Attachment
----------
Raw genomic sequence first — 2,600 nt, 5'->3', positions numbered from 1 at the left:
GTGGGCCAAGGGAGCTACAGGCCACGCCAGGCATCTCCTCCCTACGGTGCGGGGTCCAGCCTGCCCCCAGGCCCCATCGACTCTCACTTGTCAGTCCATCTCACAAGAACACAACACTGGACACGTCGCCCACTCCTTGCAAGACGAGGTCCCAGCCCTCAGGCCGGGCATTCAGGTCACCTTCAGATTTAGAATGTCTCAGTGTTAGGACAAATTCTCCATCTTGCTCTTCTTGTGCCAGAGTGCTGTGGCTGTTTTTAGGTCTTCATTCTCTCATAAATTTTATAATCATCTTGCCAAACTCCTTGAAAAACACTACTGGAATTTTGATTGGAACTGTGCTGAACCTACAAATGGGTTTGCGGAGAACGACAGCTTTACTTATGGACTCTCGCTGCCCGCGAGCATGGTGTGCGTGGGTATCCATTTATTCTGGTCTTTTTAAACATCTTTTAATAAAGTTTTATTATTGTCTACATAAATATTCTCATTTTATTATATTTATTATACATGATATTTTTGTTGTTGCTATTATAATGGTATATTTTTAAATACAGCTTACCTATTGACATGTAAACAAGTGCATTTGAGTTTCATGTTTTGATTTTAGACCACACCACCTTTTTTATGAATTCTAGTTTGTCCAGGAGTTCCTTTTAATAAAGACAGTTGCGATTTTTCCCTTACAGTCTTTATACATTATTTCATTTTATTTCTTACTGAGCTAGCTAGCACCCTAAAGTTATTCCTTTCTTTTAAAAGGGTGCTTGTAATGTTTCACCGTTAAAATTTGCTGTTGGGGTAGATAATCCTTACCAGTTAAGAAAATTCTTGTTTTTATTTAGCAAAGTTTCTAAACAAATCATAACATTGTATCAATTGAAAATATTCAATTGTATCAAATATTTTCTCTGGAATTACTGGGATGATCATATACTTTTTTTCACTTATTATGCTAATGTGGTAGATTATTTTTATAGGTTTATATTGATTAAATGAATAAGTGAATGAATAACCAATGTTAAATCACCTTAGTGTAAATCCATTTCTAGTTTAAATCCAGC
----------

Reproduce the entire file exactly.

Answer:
Raw genomic sequence first — 2,600 nt, 5'->3', positions numbered from 1 at the left:
GTGGGCCAAGGGAGCTACAGGCCACGCCAGGCATCTCCTCCCTACGGTGCGGGGTCCAGCCTGCCCCCAGGCCCCATCGACTCTCACTTGTCAGTCCATCTCACAAGAACACAACACTGGACACGTCGCCCACTCCTTGCAAGACGAGGTCCCAGCCCTCAGGCCGGGCATTCAGGTCACCTTCAGATTTAGAATGTCTCAGTGTTAGGACAAATTCTCCATCTTGCTCTTCTTGTGCCAGAGTGCTGTGGCTGTTTTTAGGTCTTCATTCTCTCATAAATTTTATAATCATCTTGCCAAACTCCTTGAAAAACACTACTGGAATTTTGATTGGAACTGTGCTGAACCTACAAATGGGTTTGCGGAGAACGACAGCTTTACTTATGGACTCTCGCTGCCCGCGAGCATGGTGTGCGTGGGTATCCATTTATTCTGGTCTTTTTAAACATCTTTTAATAAAGTTTTATTATTGTCTACATAAATATTCTCATTTTATTATATTTATTATACATGATATTTTTGTTGTTGCTATTATAATGGTATATTTTTAAATACAGCTTACCTATTGACATGTAAACAAGTGCATTTGAGTTTCATGTTTTGATTTTAGACCACACCACCTTTTTTATGAATTCTAGTTTGTCCAGGAGTTCCTTTTAATAAAGACAGTTGCGATTTTTCCCTTACAGTCTTTATACATTATTTCATTTTATTTCTTACTGAGCTAGCTAGCACCCTAAAGTTATTCCTTTCTTTTAAAAGGGTGCTTGTAATGTTTCACCGTTAAAATTTGCTGTTGGGGTAGATAATCCTTACCAGTTAAGAAAATTCTTGTTTTTATTTAGCAAAGTTTCTAAACAAATCATAACATTGTATCAATTGAAAATATTCAATTGTATCAAATATTTTCTCTGGAATTACTGGGATGATCATATACTTTTTTTCACTTATTATGCTAATGTGGTAGATTATTTTTATAGGTTTATATTGATTAAATGAATAAGTGAATGAATAACCAATGTTAAATCACCTTAGTGTAAATCCATTTCTAGTTTAAATCCAGC